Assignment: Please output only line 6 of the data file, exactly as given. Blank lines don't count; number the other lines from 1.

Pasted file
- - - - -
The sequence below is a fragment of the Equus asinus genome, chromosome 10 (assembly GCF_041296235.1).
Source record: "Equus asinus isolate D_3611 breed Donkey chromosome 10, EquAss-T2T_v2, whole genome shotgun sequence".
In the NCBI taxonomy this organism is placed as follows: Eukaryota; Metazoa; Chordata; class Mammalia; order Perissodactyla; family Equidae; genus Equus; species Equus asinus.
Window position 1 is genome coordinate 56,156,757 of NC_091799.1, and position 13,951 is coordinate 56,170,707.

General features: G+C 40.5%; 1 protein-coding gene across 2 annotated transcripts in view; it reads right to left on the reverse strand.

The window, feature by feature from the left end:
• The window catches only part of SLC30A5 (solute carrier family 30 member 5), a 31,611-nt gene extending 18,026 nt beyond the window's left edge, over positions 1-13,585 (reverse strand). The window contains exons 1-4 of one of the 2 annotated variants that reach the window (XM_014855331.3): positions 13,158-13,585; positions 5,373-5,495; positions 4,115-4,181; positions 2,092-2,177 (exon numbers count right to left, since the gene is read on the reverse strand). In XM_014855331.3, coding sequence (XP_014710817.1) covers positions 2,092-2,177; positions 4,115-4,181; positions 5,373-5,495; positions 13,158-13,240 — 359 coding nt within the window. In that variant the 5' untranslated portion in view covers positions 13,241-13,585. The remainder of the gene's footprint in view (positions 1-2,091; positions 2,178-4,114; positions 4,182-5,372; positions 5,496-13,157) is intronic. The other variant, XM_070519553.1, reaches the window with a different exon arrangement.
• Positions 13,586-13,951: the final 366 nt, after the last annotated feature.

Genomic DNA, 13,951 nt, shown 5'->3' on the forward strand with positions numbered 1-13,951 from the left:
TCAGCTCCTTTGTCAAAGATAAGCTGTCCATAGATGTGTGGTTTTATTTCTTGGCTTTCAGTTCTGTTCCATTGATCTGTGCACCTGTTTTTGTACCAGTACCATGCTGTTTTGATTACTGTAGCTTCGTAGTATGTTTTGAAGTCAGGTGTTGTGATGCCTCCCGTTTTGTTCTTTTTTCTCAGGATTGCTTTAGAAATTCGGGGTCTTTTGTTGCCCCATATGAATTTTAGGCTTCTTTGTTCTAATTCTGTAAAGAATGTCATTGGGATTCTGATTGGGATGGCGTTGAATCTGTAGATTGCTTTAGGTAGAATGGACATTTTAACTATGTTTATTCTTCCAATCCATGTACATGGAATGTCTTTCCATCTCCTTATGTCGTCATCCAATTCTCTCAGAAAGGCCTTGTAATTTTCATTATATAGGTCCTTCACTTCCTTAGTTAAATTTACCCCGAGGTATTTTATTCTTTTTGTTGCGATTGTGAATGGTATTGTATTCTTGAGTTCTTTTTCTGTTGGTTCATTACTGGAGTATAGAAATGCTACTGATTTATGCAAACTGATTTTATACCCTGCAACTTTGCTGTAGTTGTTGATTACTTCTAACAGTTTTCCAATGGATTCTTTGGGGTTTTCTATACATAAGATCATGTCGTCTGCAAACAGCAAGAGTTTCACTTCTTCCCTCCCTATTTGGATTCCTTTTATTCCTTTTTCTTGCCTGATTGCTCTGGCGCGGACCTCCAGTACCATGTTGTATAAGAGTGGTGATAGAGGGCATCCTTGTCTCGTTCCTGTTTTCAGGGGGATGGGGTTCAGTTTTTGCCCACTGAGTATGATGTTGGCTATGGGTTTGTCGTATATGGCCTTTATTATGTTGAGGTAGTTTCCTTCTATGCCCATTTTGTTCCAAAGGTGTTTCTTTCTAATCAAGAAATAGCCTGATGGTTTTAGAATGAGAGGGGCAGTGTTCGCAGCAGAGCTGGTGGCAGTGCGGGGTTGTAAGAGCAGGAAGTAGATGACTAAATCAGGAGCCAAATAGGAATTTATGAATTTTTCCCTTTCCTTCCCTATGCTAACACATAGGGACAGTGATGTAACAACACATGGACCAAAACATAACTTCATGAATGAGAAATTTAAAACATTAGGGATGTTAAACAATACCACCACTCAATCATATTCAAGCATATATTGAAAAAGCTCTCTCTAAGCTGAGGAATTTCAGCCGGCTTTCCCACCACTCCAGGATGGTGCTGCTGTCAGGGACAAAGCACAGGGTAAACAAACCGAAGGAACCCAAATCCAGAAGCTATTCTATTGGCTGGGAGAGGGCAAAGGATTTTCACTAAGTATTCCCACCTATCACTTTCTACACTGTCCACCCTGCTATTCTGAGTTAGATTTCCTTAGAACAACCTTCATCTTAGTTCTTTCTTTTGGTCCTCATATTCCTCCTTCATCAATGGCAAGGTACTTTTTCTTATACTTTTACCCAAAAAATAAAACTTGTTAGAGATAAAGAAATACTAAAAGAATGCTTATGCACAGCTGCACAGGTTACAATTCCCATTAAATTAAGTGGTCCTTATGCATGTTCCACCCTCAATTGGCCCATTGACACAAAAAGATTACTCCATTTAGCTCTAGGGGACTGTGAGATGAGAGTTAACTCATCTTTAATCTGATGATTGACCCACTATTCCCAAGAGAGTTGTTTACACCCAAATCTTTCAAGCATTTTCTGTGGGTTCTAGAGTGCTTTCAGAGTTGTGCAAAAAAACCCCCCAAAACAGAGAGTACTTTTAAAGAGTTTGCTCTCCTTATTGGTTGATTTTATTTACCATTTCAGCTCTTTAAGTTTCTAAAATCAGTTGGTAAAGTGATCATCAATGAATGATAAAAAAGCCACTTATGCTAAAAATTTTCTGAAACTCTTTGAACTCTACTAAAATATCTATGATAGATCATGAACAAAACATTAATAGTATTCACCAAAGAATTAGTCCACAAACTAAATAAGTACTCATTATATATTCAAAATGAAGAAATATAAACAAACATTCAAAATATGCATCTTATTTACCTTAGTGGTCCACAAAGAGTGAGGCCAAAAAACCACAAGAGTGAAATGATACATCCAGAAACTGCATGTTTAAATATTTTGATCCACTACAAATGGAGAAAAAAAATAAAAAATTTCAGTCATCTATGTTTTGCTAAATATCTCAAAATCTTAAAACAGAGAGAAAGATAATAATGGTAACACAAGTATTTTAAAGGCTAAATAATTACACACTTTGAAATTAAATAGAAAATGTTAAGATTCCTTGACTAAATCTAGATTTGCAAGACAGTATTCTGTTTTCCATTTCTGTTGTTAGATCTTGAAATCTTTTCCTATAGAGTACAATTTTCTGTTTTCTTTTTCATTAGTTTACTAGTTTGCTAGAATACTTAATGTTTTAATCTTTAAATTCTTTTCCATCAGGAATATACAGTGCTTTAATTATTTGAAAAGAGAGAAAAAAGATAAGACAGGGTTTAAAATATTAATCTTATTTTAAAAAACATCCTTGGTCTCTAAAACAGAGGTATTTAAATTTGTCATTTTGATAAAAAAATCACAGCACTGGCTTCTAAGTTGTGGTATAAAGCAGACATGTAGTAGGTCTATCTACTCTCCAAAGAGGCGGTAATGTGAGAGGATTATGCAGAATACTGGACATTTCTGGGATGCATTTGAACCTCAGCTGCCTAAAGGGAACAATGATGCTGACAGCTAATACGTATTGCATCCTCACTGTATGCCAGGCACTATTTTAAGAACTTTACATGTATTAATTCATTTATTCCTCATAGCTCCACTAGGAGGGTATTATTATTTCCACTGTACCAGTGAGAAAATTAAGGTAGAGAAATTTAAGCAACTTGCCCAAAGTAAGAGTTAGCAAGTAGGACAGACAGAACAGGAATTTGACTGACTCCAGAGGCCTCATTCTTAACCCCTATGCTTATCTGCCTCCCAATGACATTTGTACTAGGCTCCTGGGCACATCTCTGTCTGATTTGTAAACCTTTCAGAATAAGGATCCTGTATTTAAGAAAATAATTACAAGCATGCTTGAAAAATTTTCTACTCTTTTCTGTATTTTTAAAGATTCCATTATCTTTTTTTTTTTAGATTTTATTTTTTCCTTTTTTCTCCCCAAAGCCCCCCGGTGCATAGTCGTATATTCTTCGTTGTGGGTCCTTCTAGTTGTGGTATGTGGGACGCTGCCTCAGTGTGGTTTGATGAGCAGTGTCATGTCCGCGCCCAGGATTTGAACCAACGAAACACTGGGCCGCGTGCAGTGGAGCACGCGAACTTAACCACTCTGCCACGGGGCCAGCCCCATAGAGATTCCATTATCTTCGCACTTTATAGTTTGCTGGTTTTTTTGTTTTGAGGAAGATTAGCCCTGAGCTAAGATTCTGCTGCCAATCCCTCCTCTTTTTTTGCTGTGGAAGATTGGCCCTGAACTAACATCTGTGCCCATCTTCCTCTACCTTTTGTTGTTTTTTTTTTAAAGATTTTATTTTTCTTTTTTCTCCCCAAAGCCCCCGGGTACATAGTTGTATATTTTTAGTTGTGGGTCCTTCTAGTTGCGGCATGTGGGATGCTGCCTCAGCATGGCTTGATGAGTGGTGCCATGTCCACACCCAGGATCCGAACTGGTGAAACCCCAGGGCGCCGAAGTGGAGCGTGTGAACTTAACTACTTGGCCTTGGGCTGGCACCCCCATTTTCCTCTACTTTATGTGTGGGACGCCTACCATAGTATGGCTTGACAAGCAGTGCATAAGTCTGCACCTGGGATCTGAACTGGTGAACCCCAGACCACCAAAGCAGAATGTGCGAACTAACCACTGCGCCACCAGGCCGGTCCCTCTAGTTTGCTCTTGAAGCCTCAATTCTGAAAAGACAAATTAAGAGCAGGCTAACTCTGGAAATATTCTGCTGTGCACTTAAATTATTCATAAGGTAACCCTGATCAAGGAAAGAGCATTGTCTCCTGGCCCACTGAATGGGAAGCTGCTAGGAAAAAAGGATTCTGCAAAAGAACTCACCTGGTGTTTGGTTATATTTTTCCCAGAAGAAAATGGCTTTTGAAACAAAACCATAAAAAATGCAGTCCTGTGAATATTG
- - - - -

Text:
The window, feature by feature from the left end: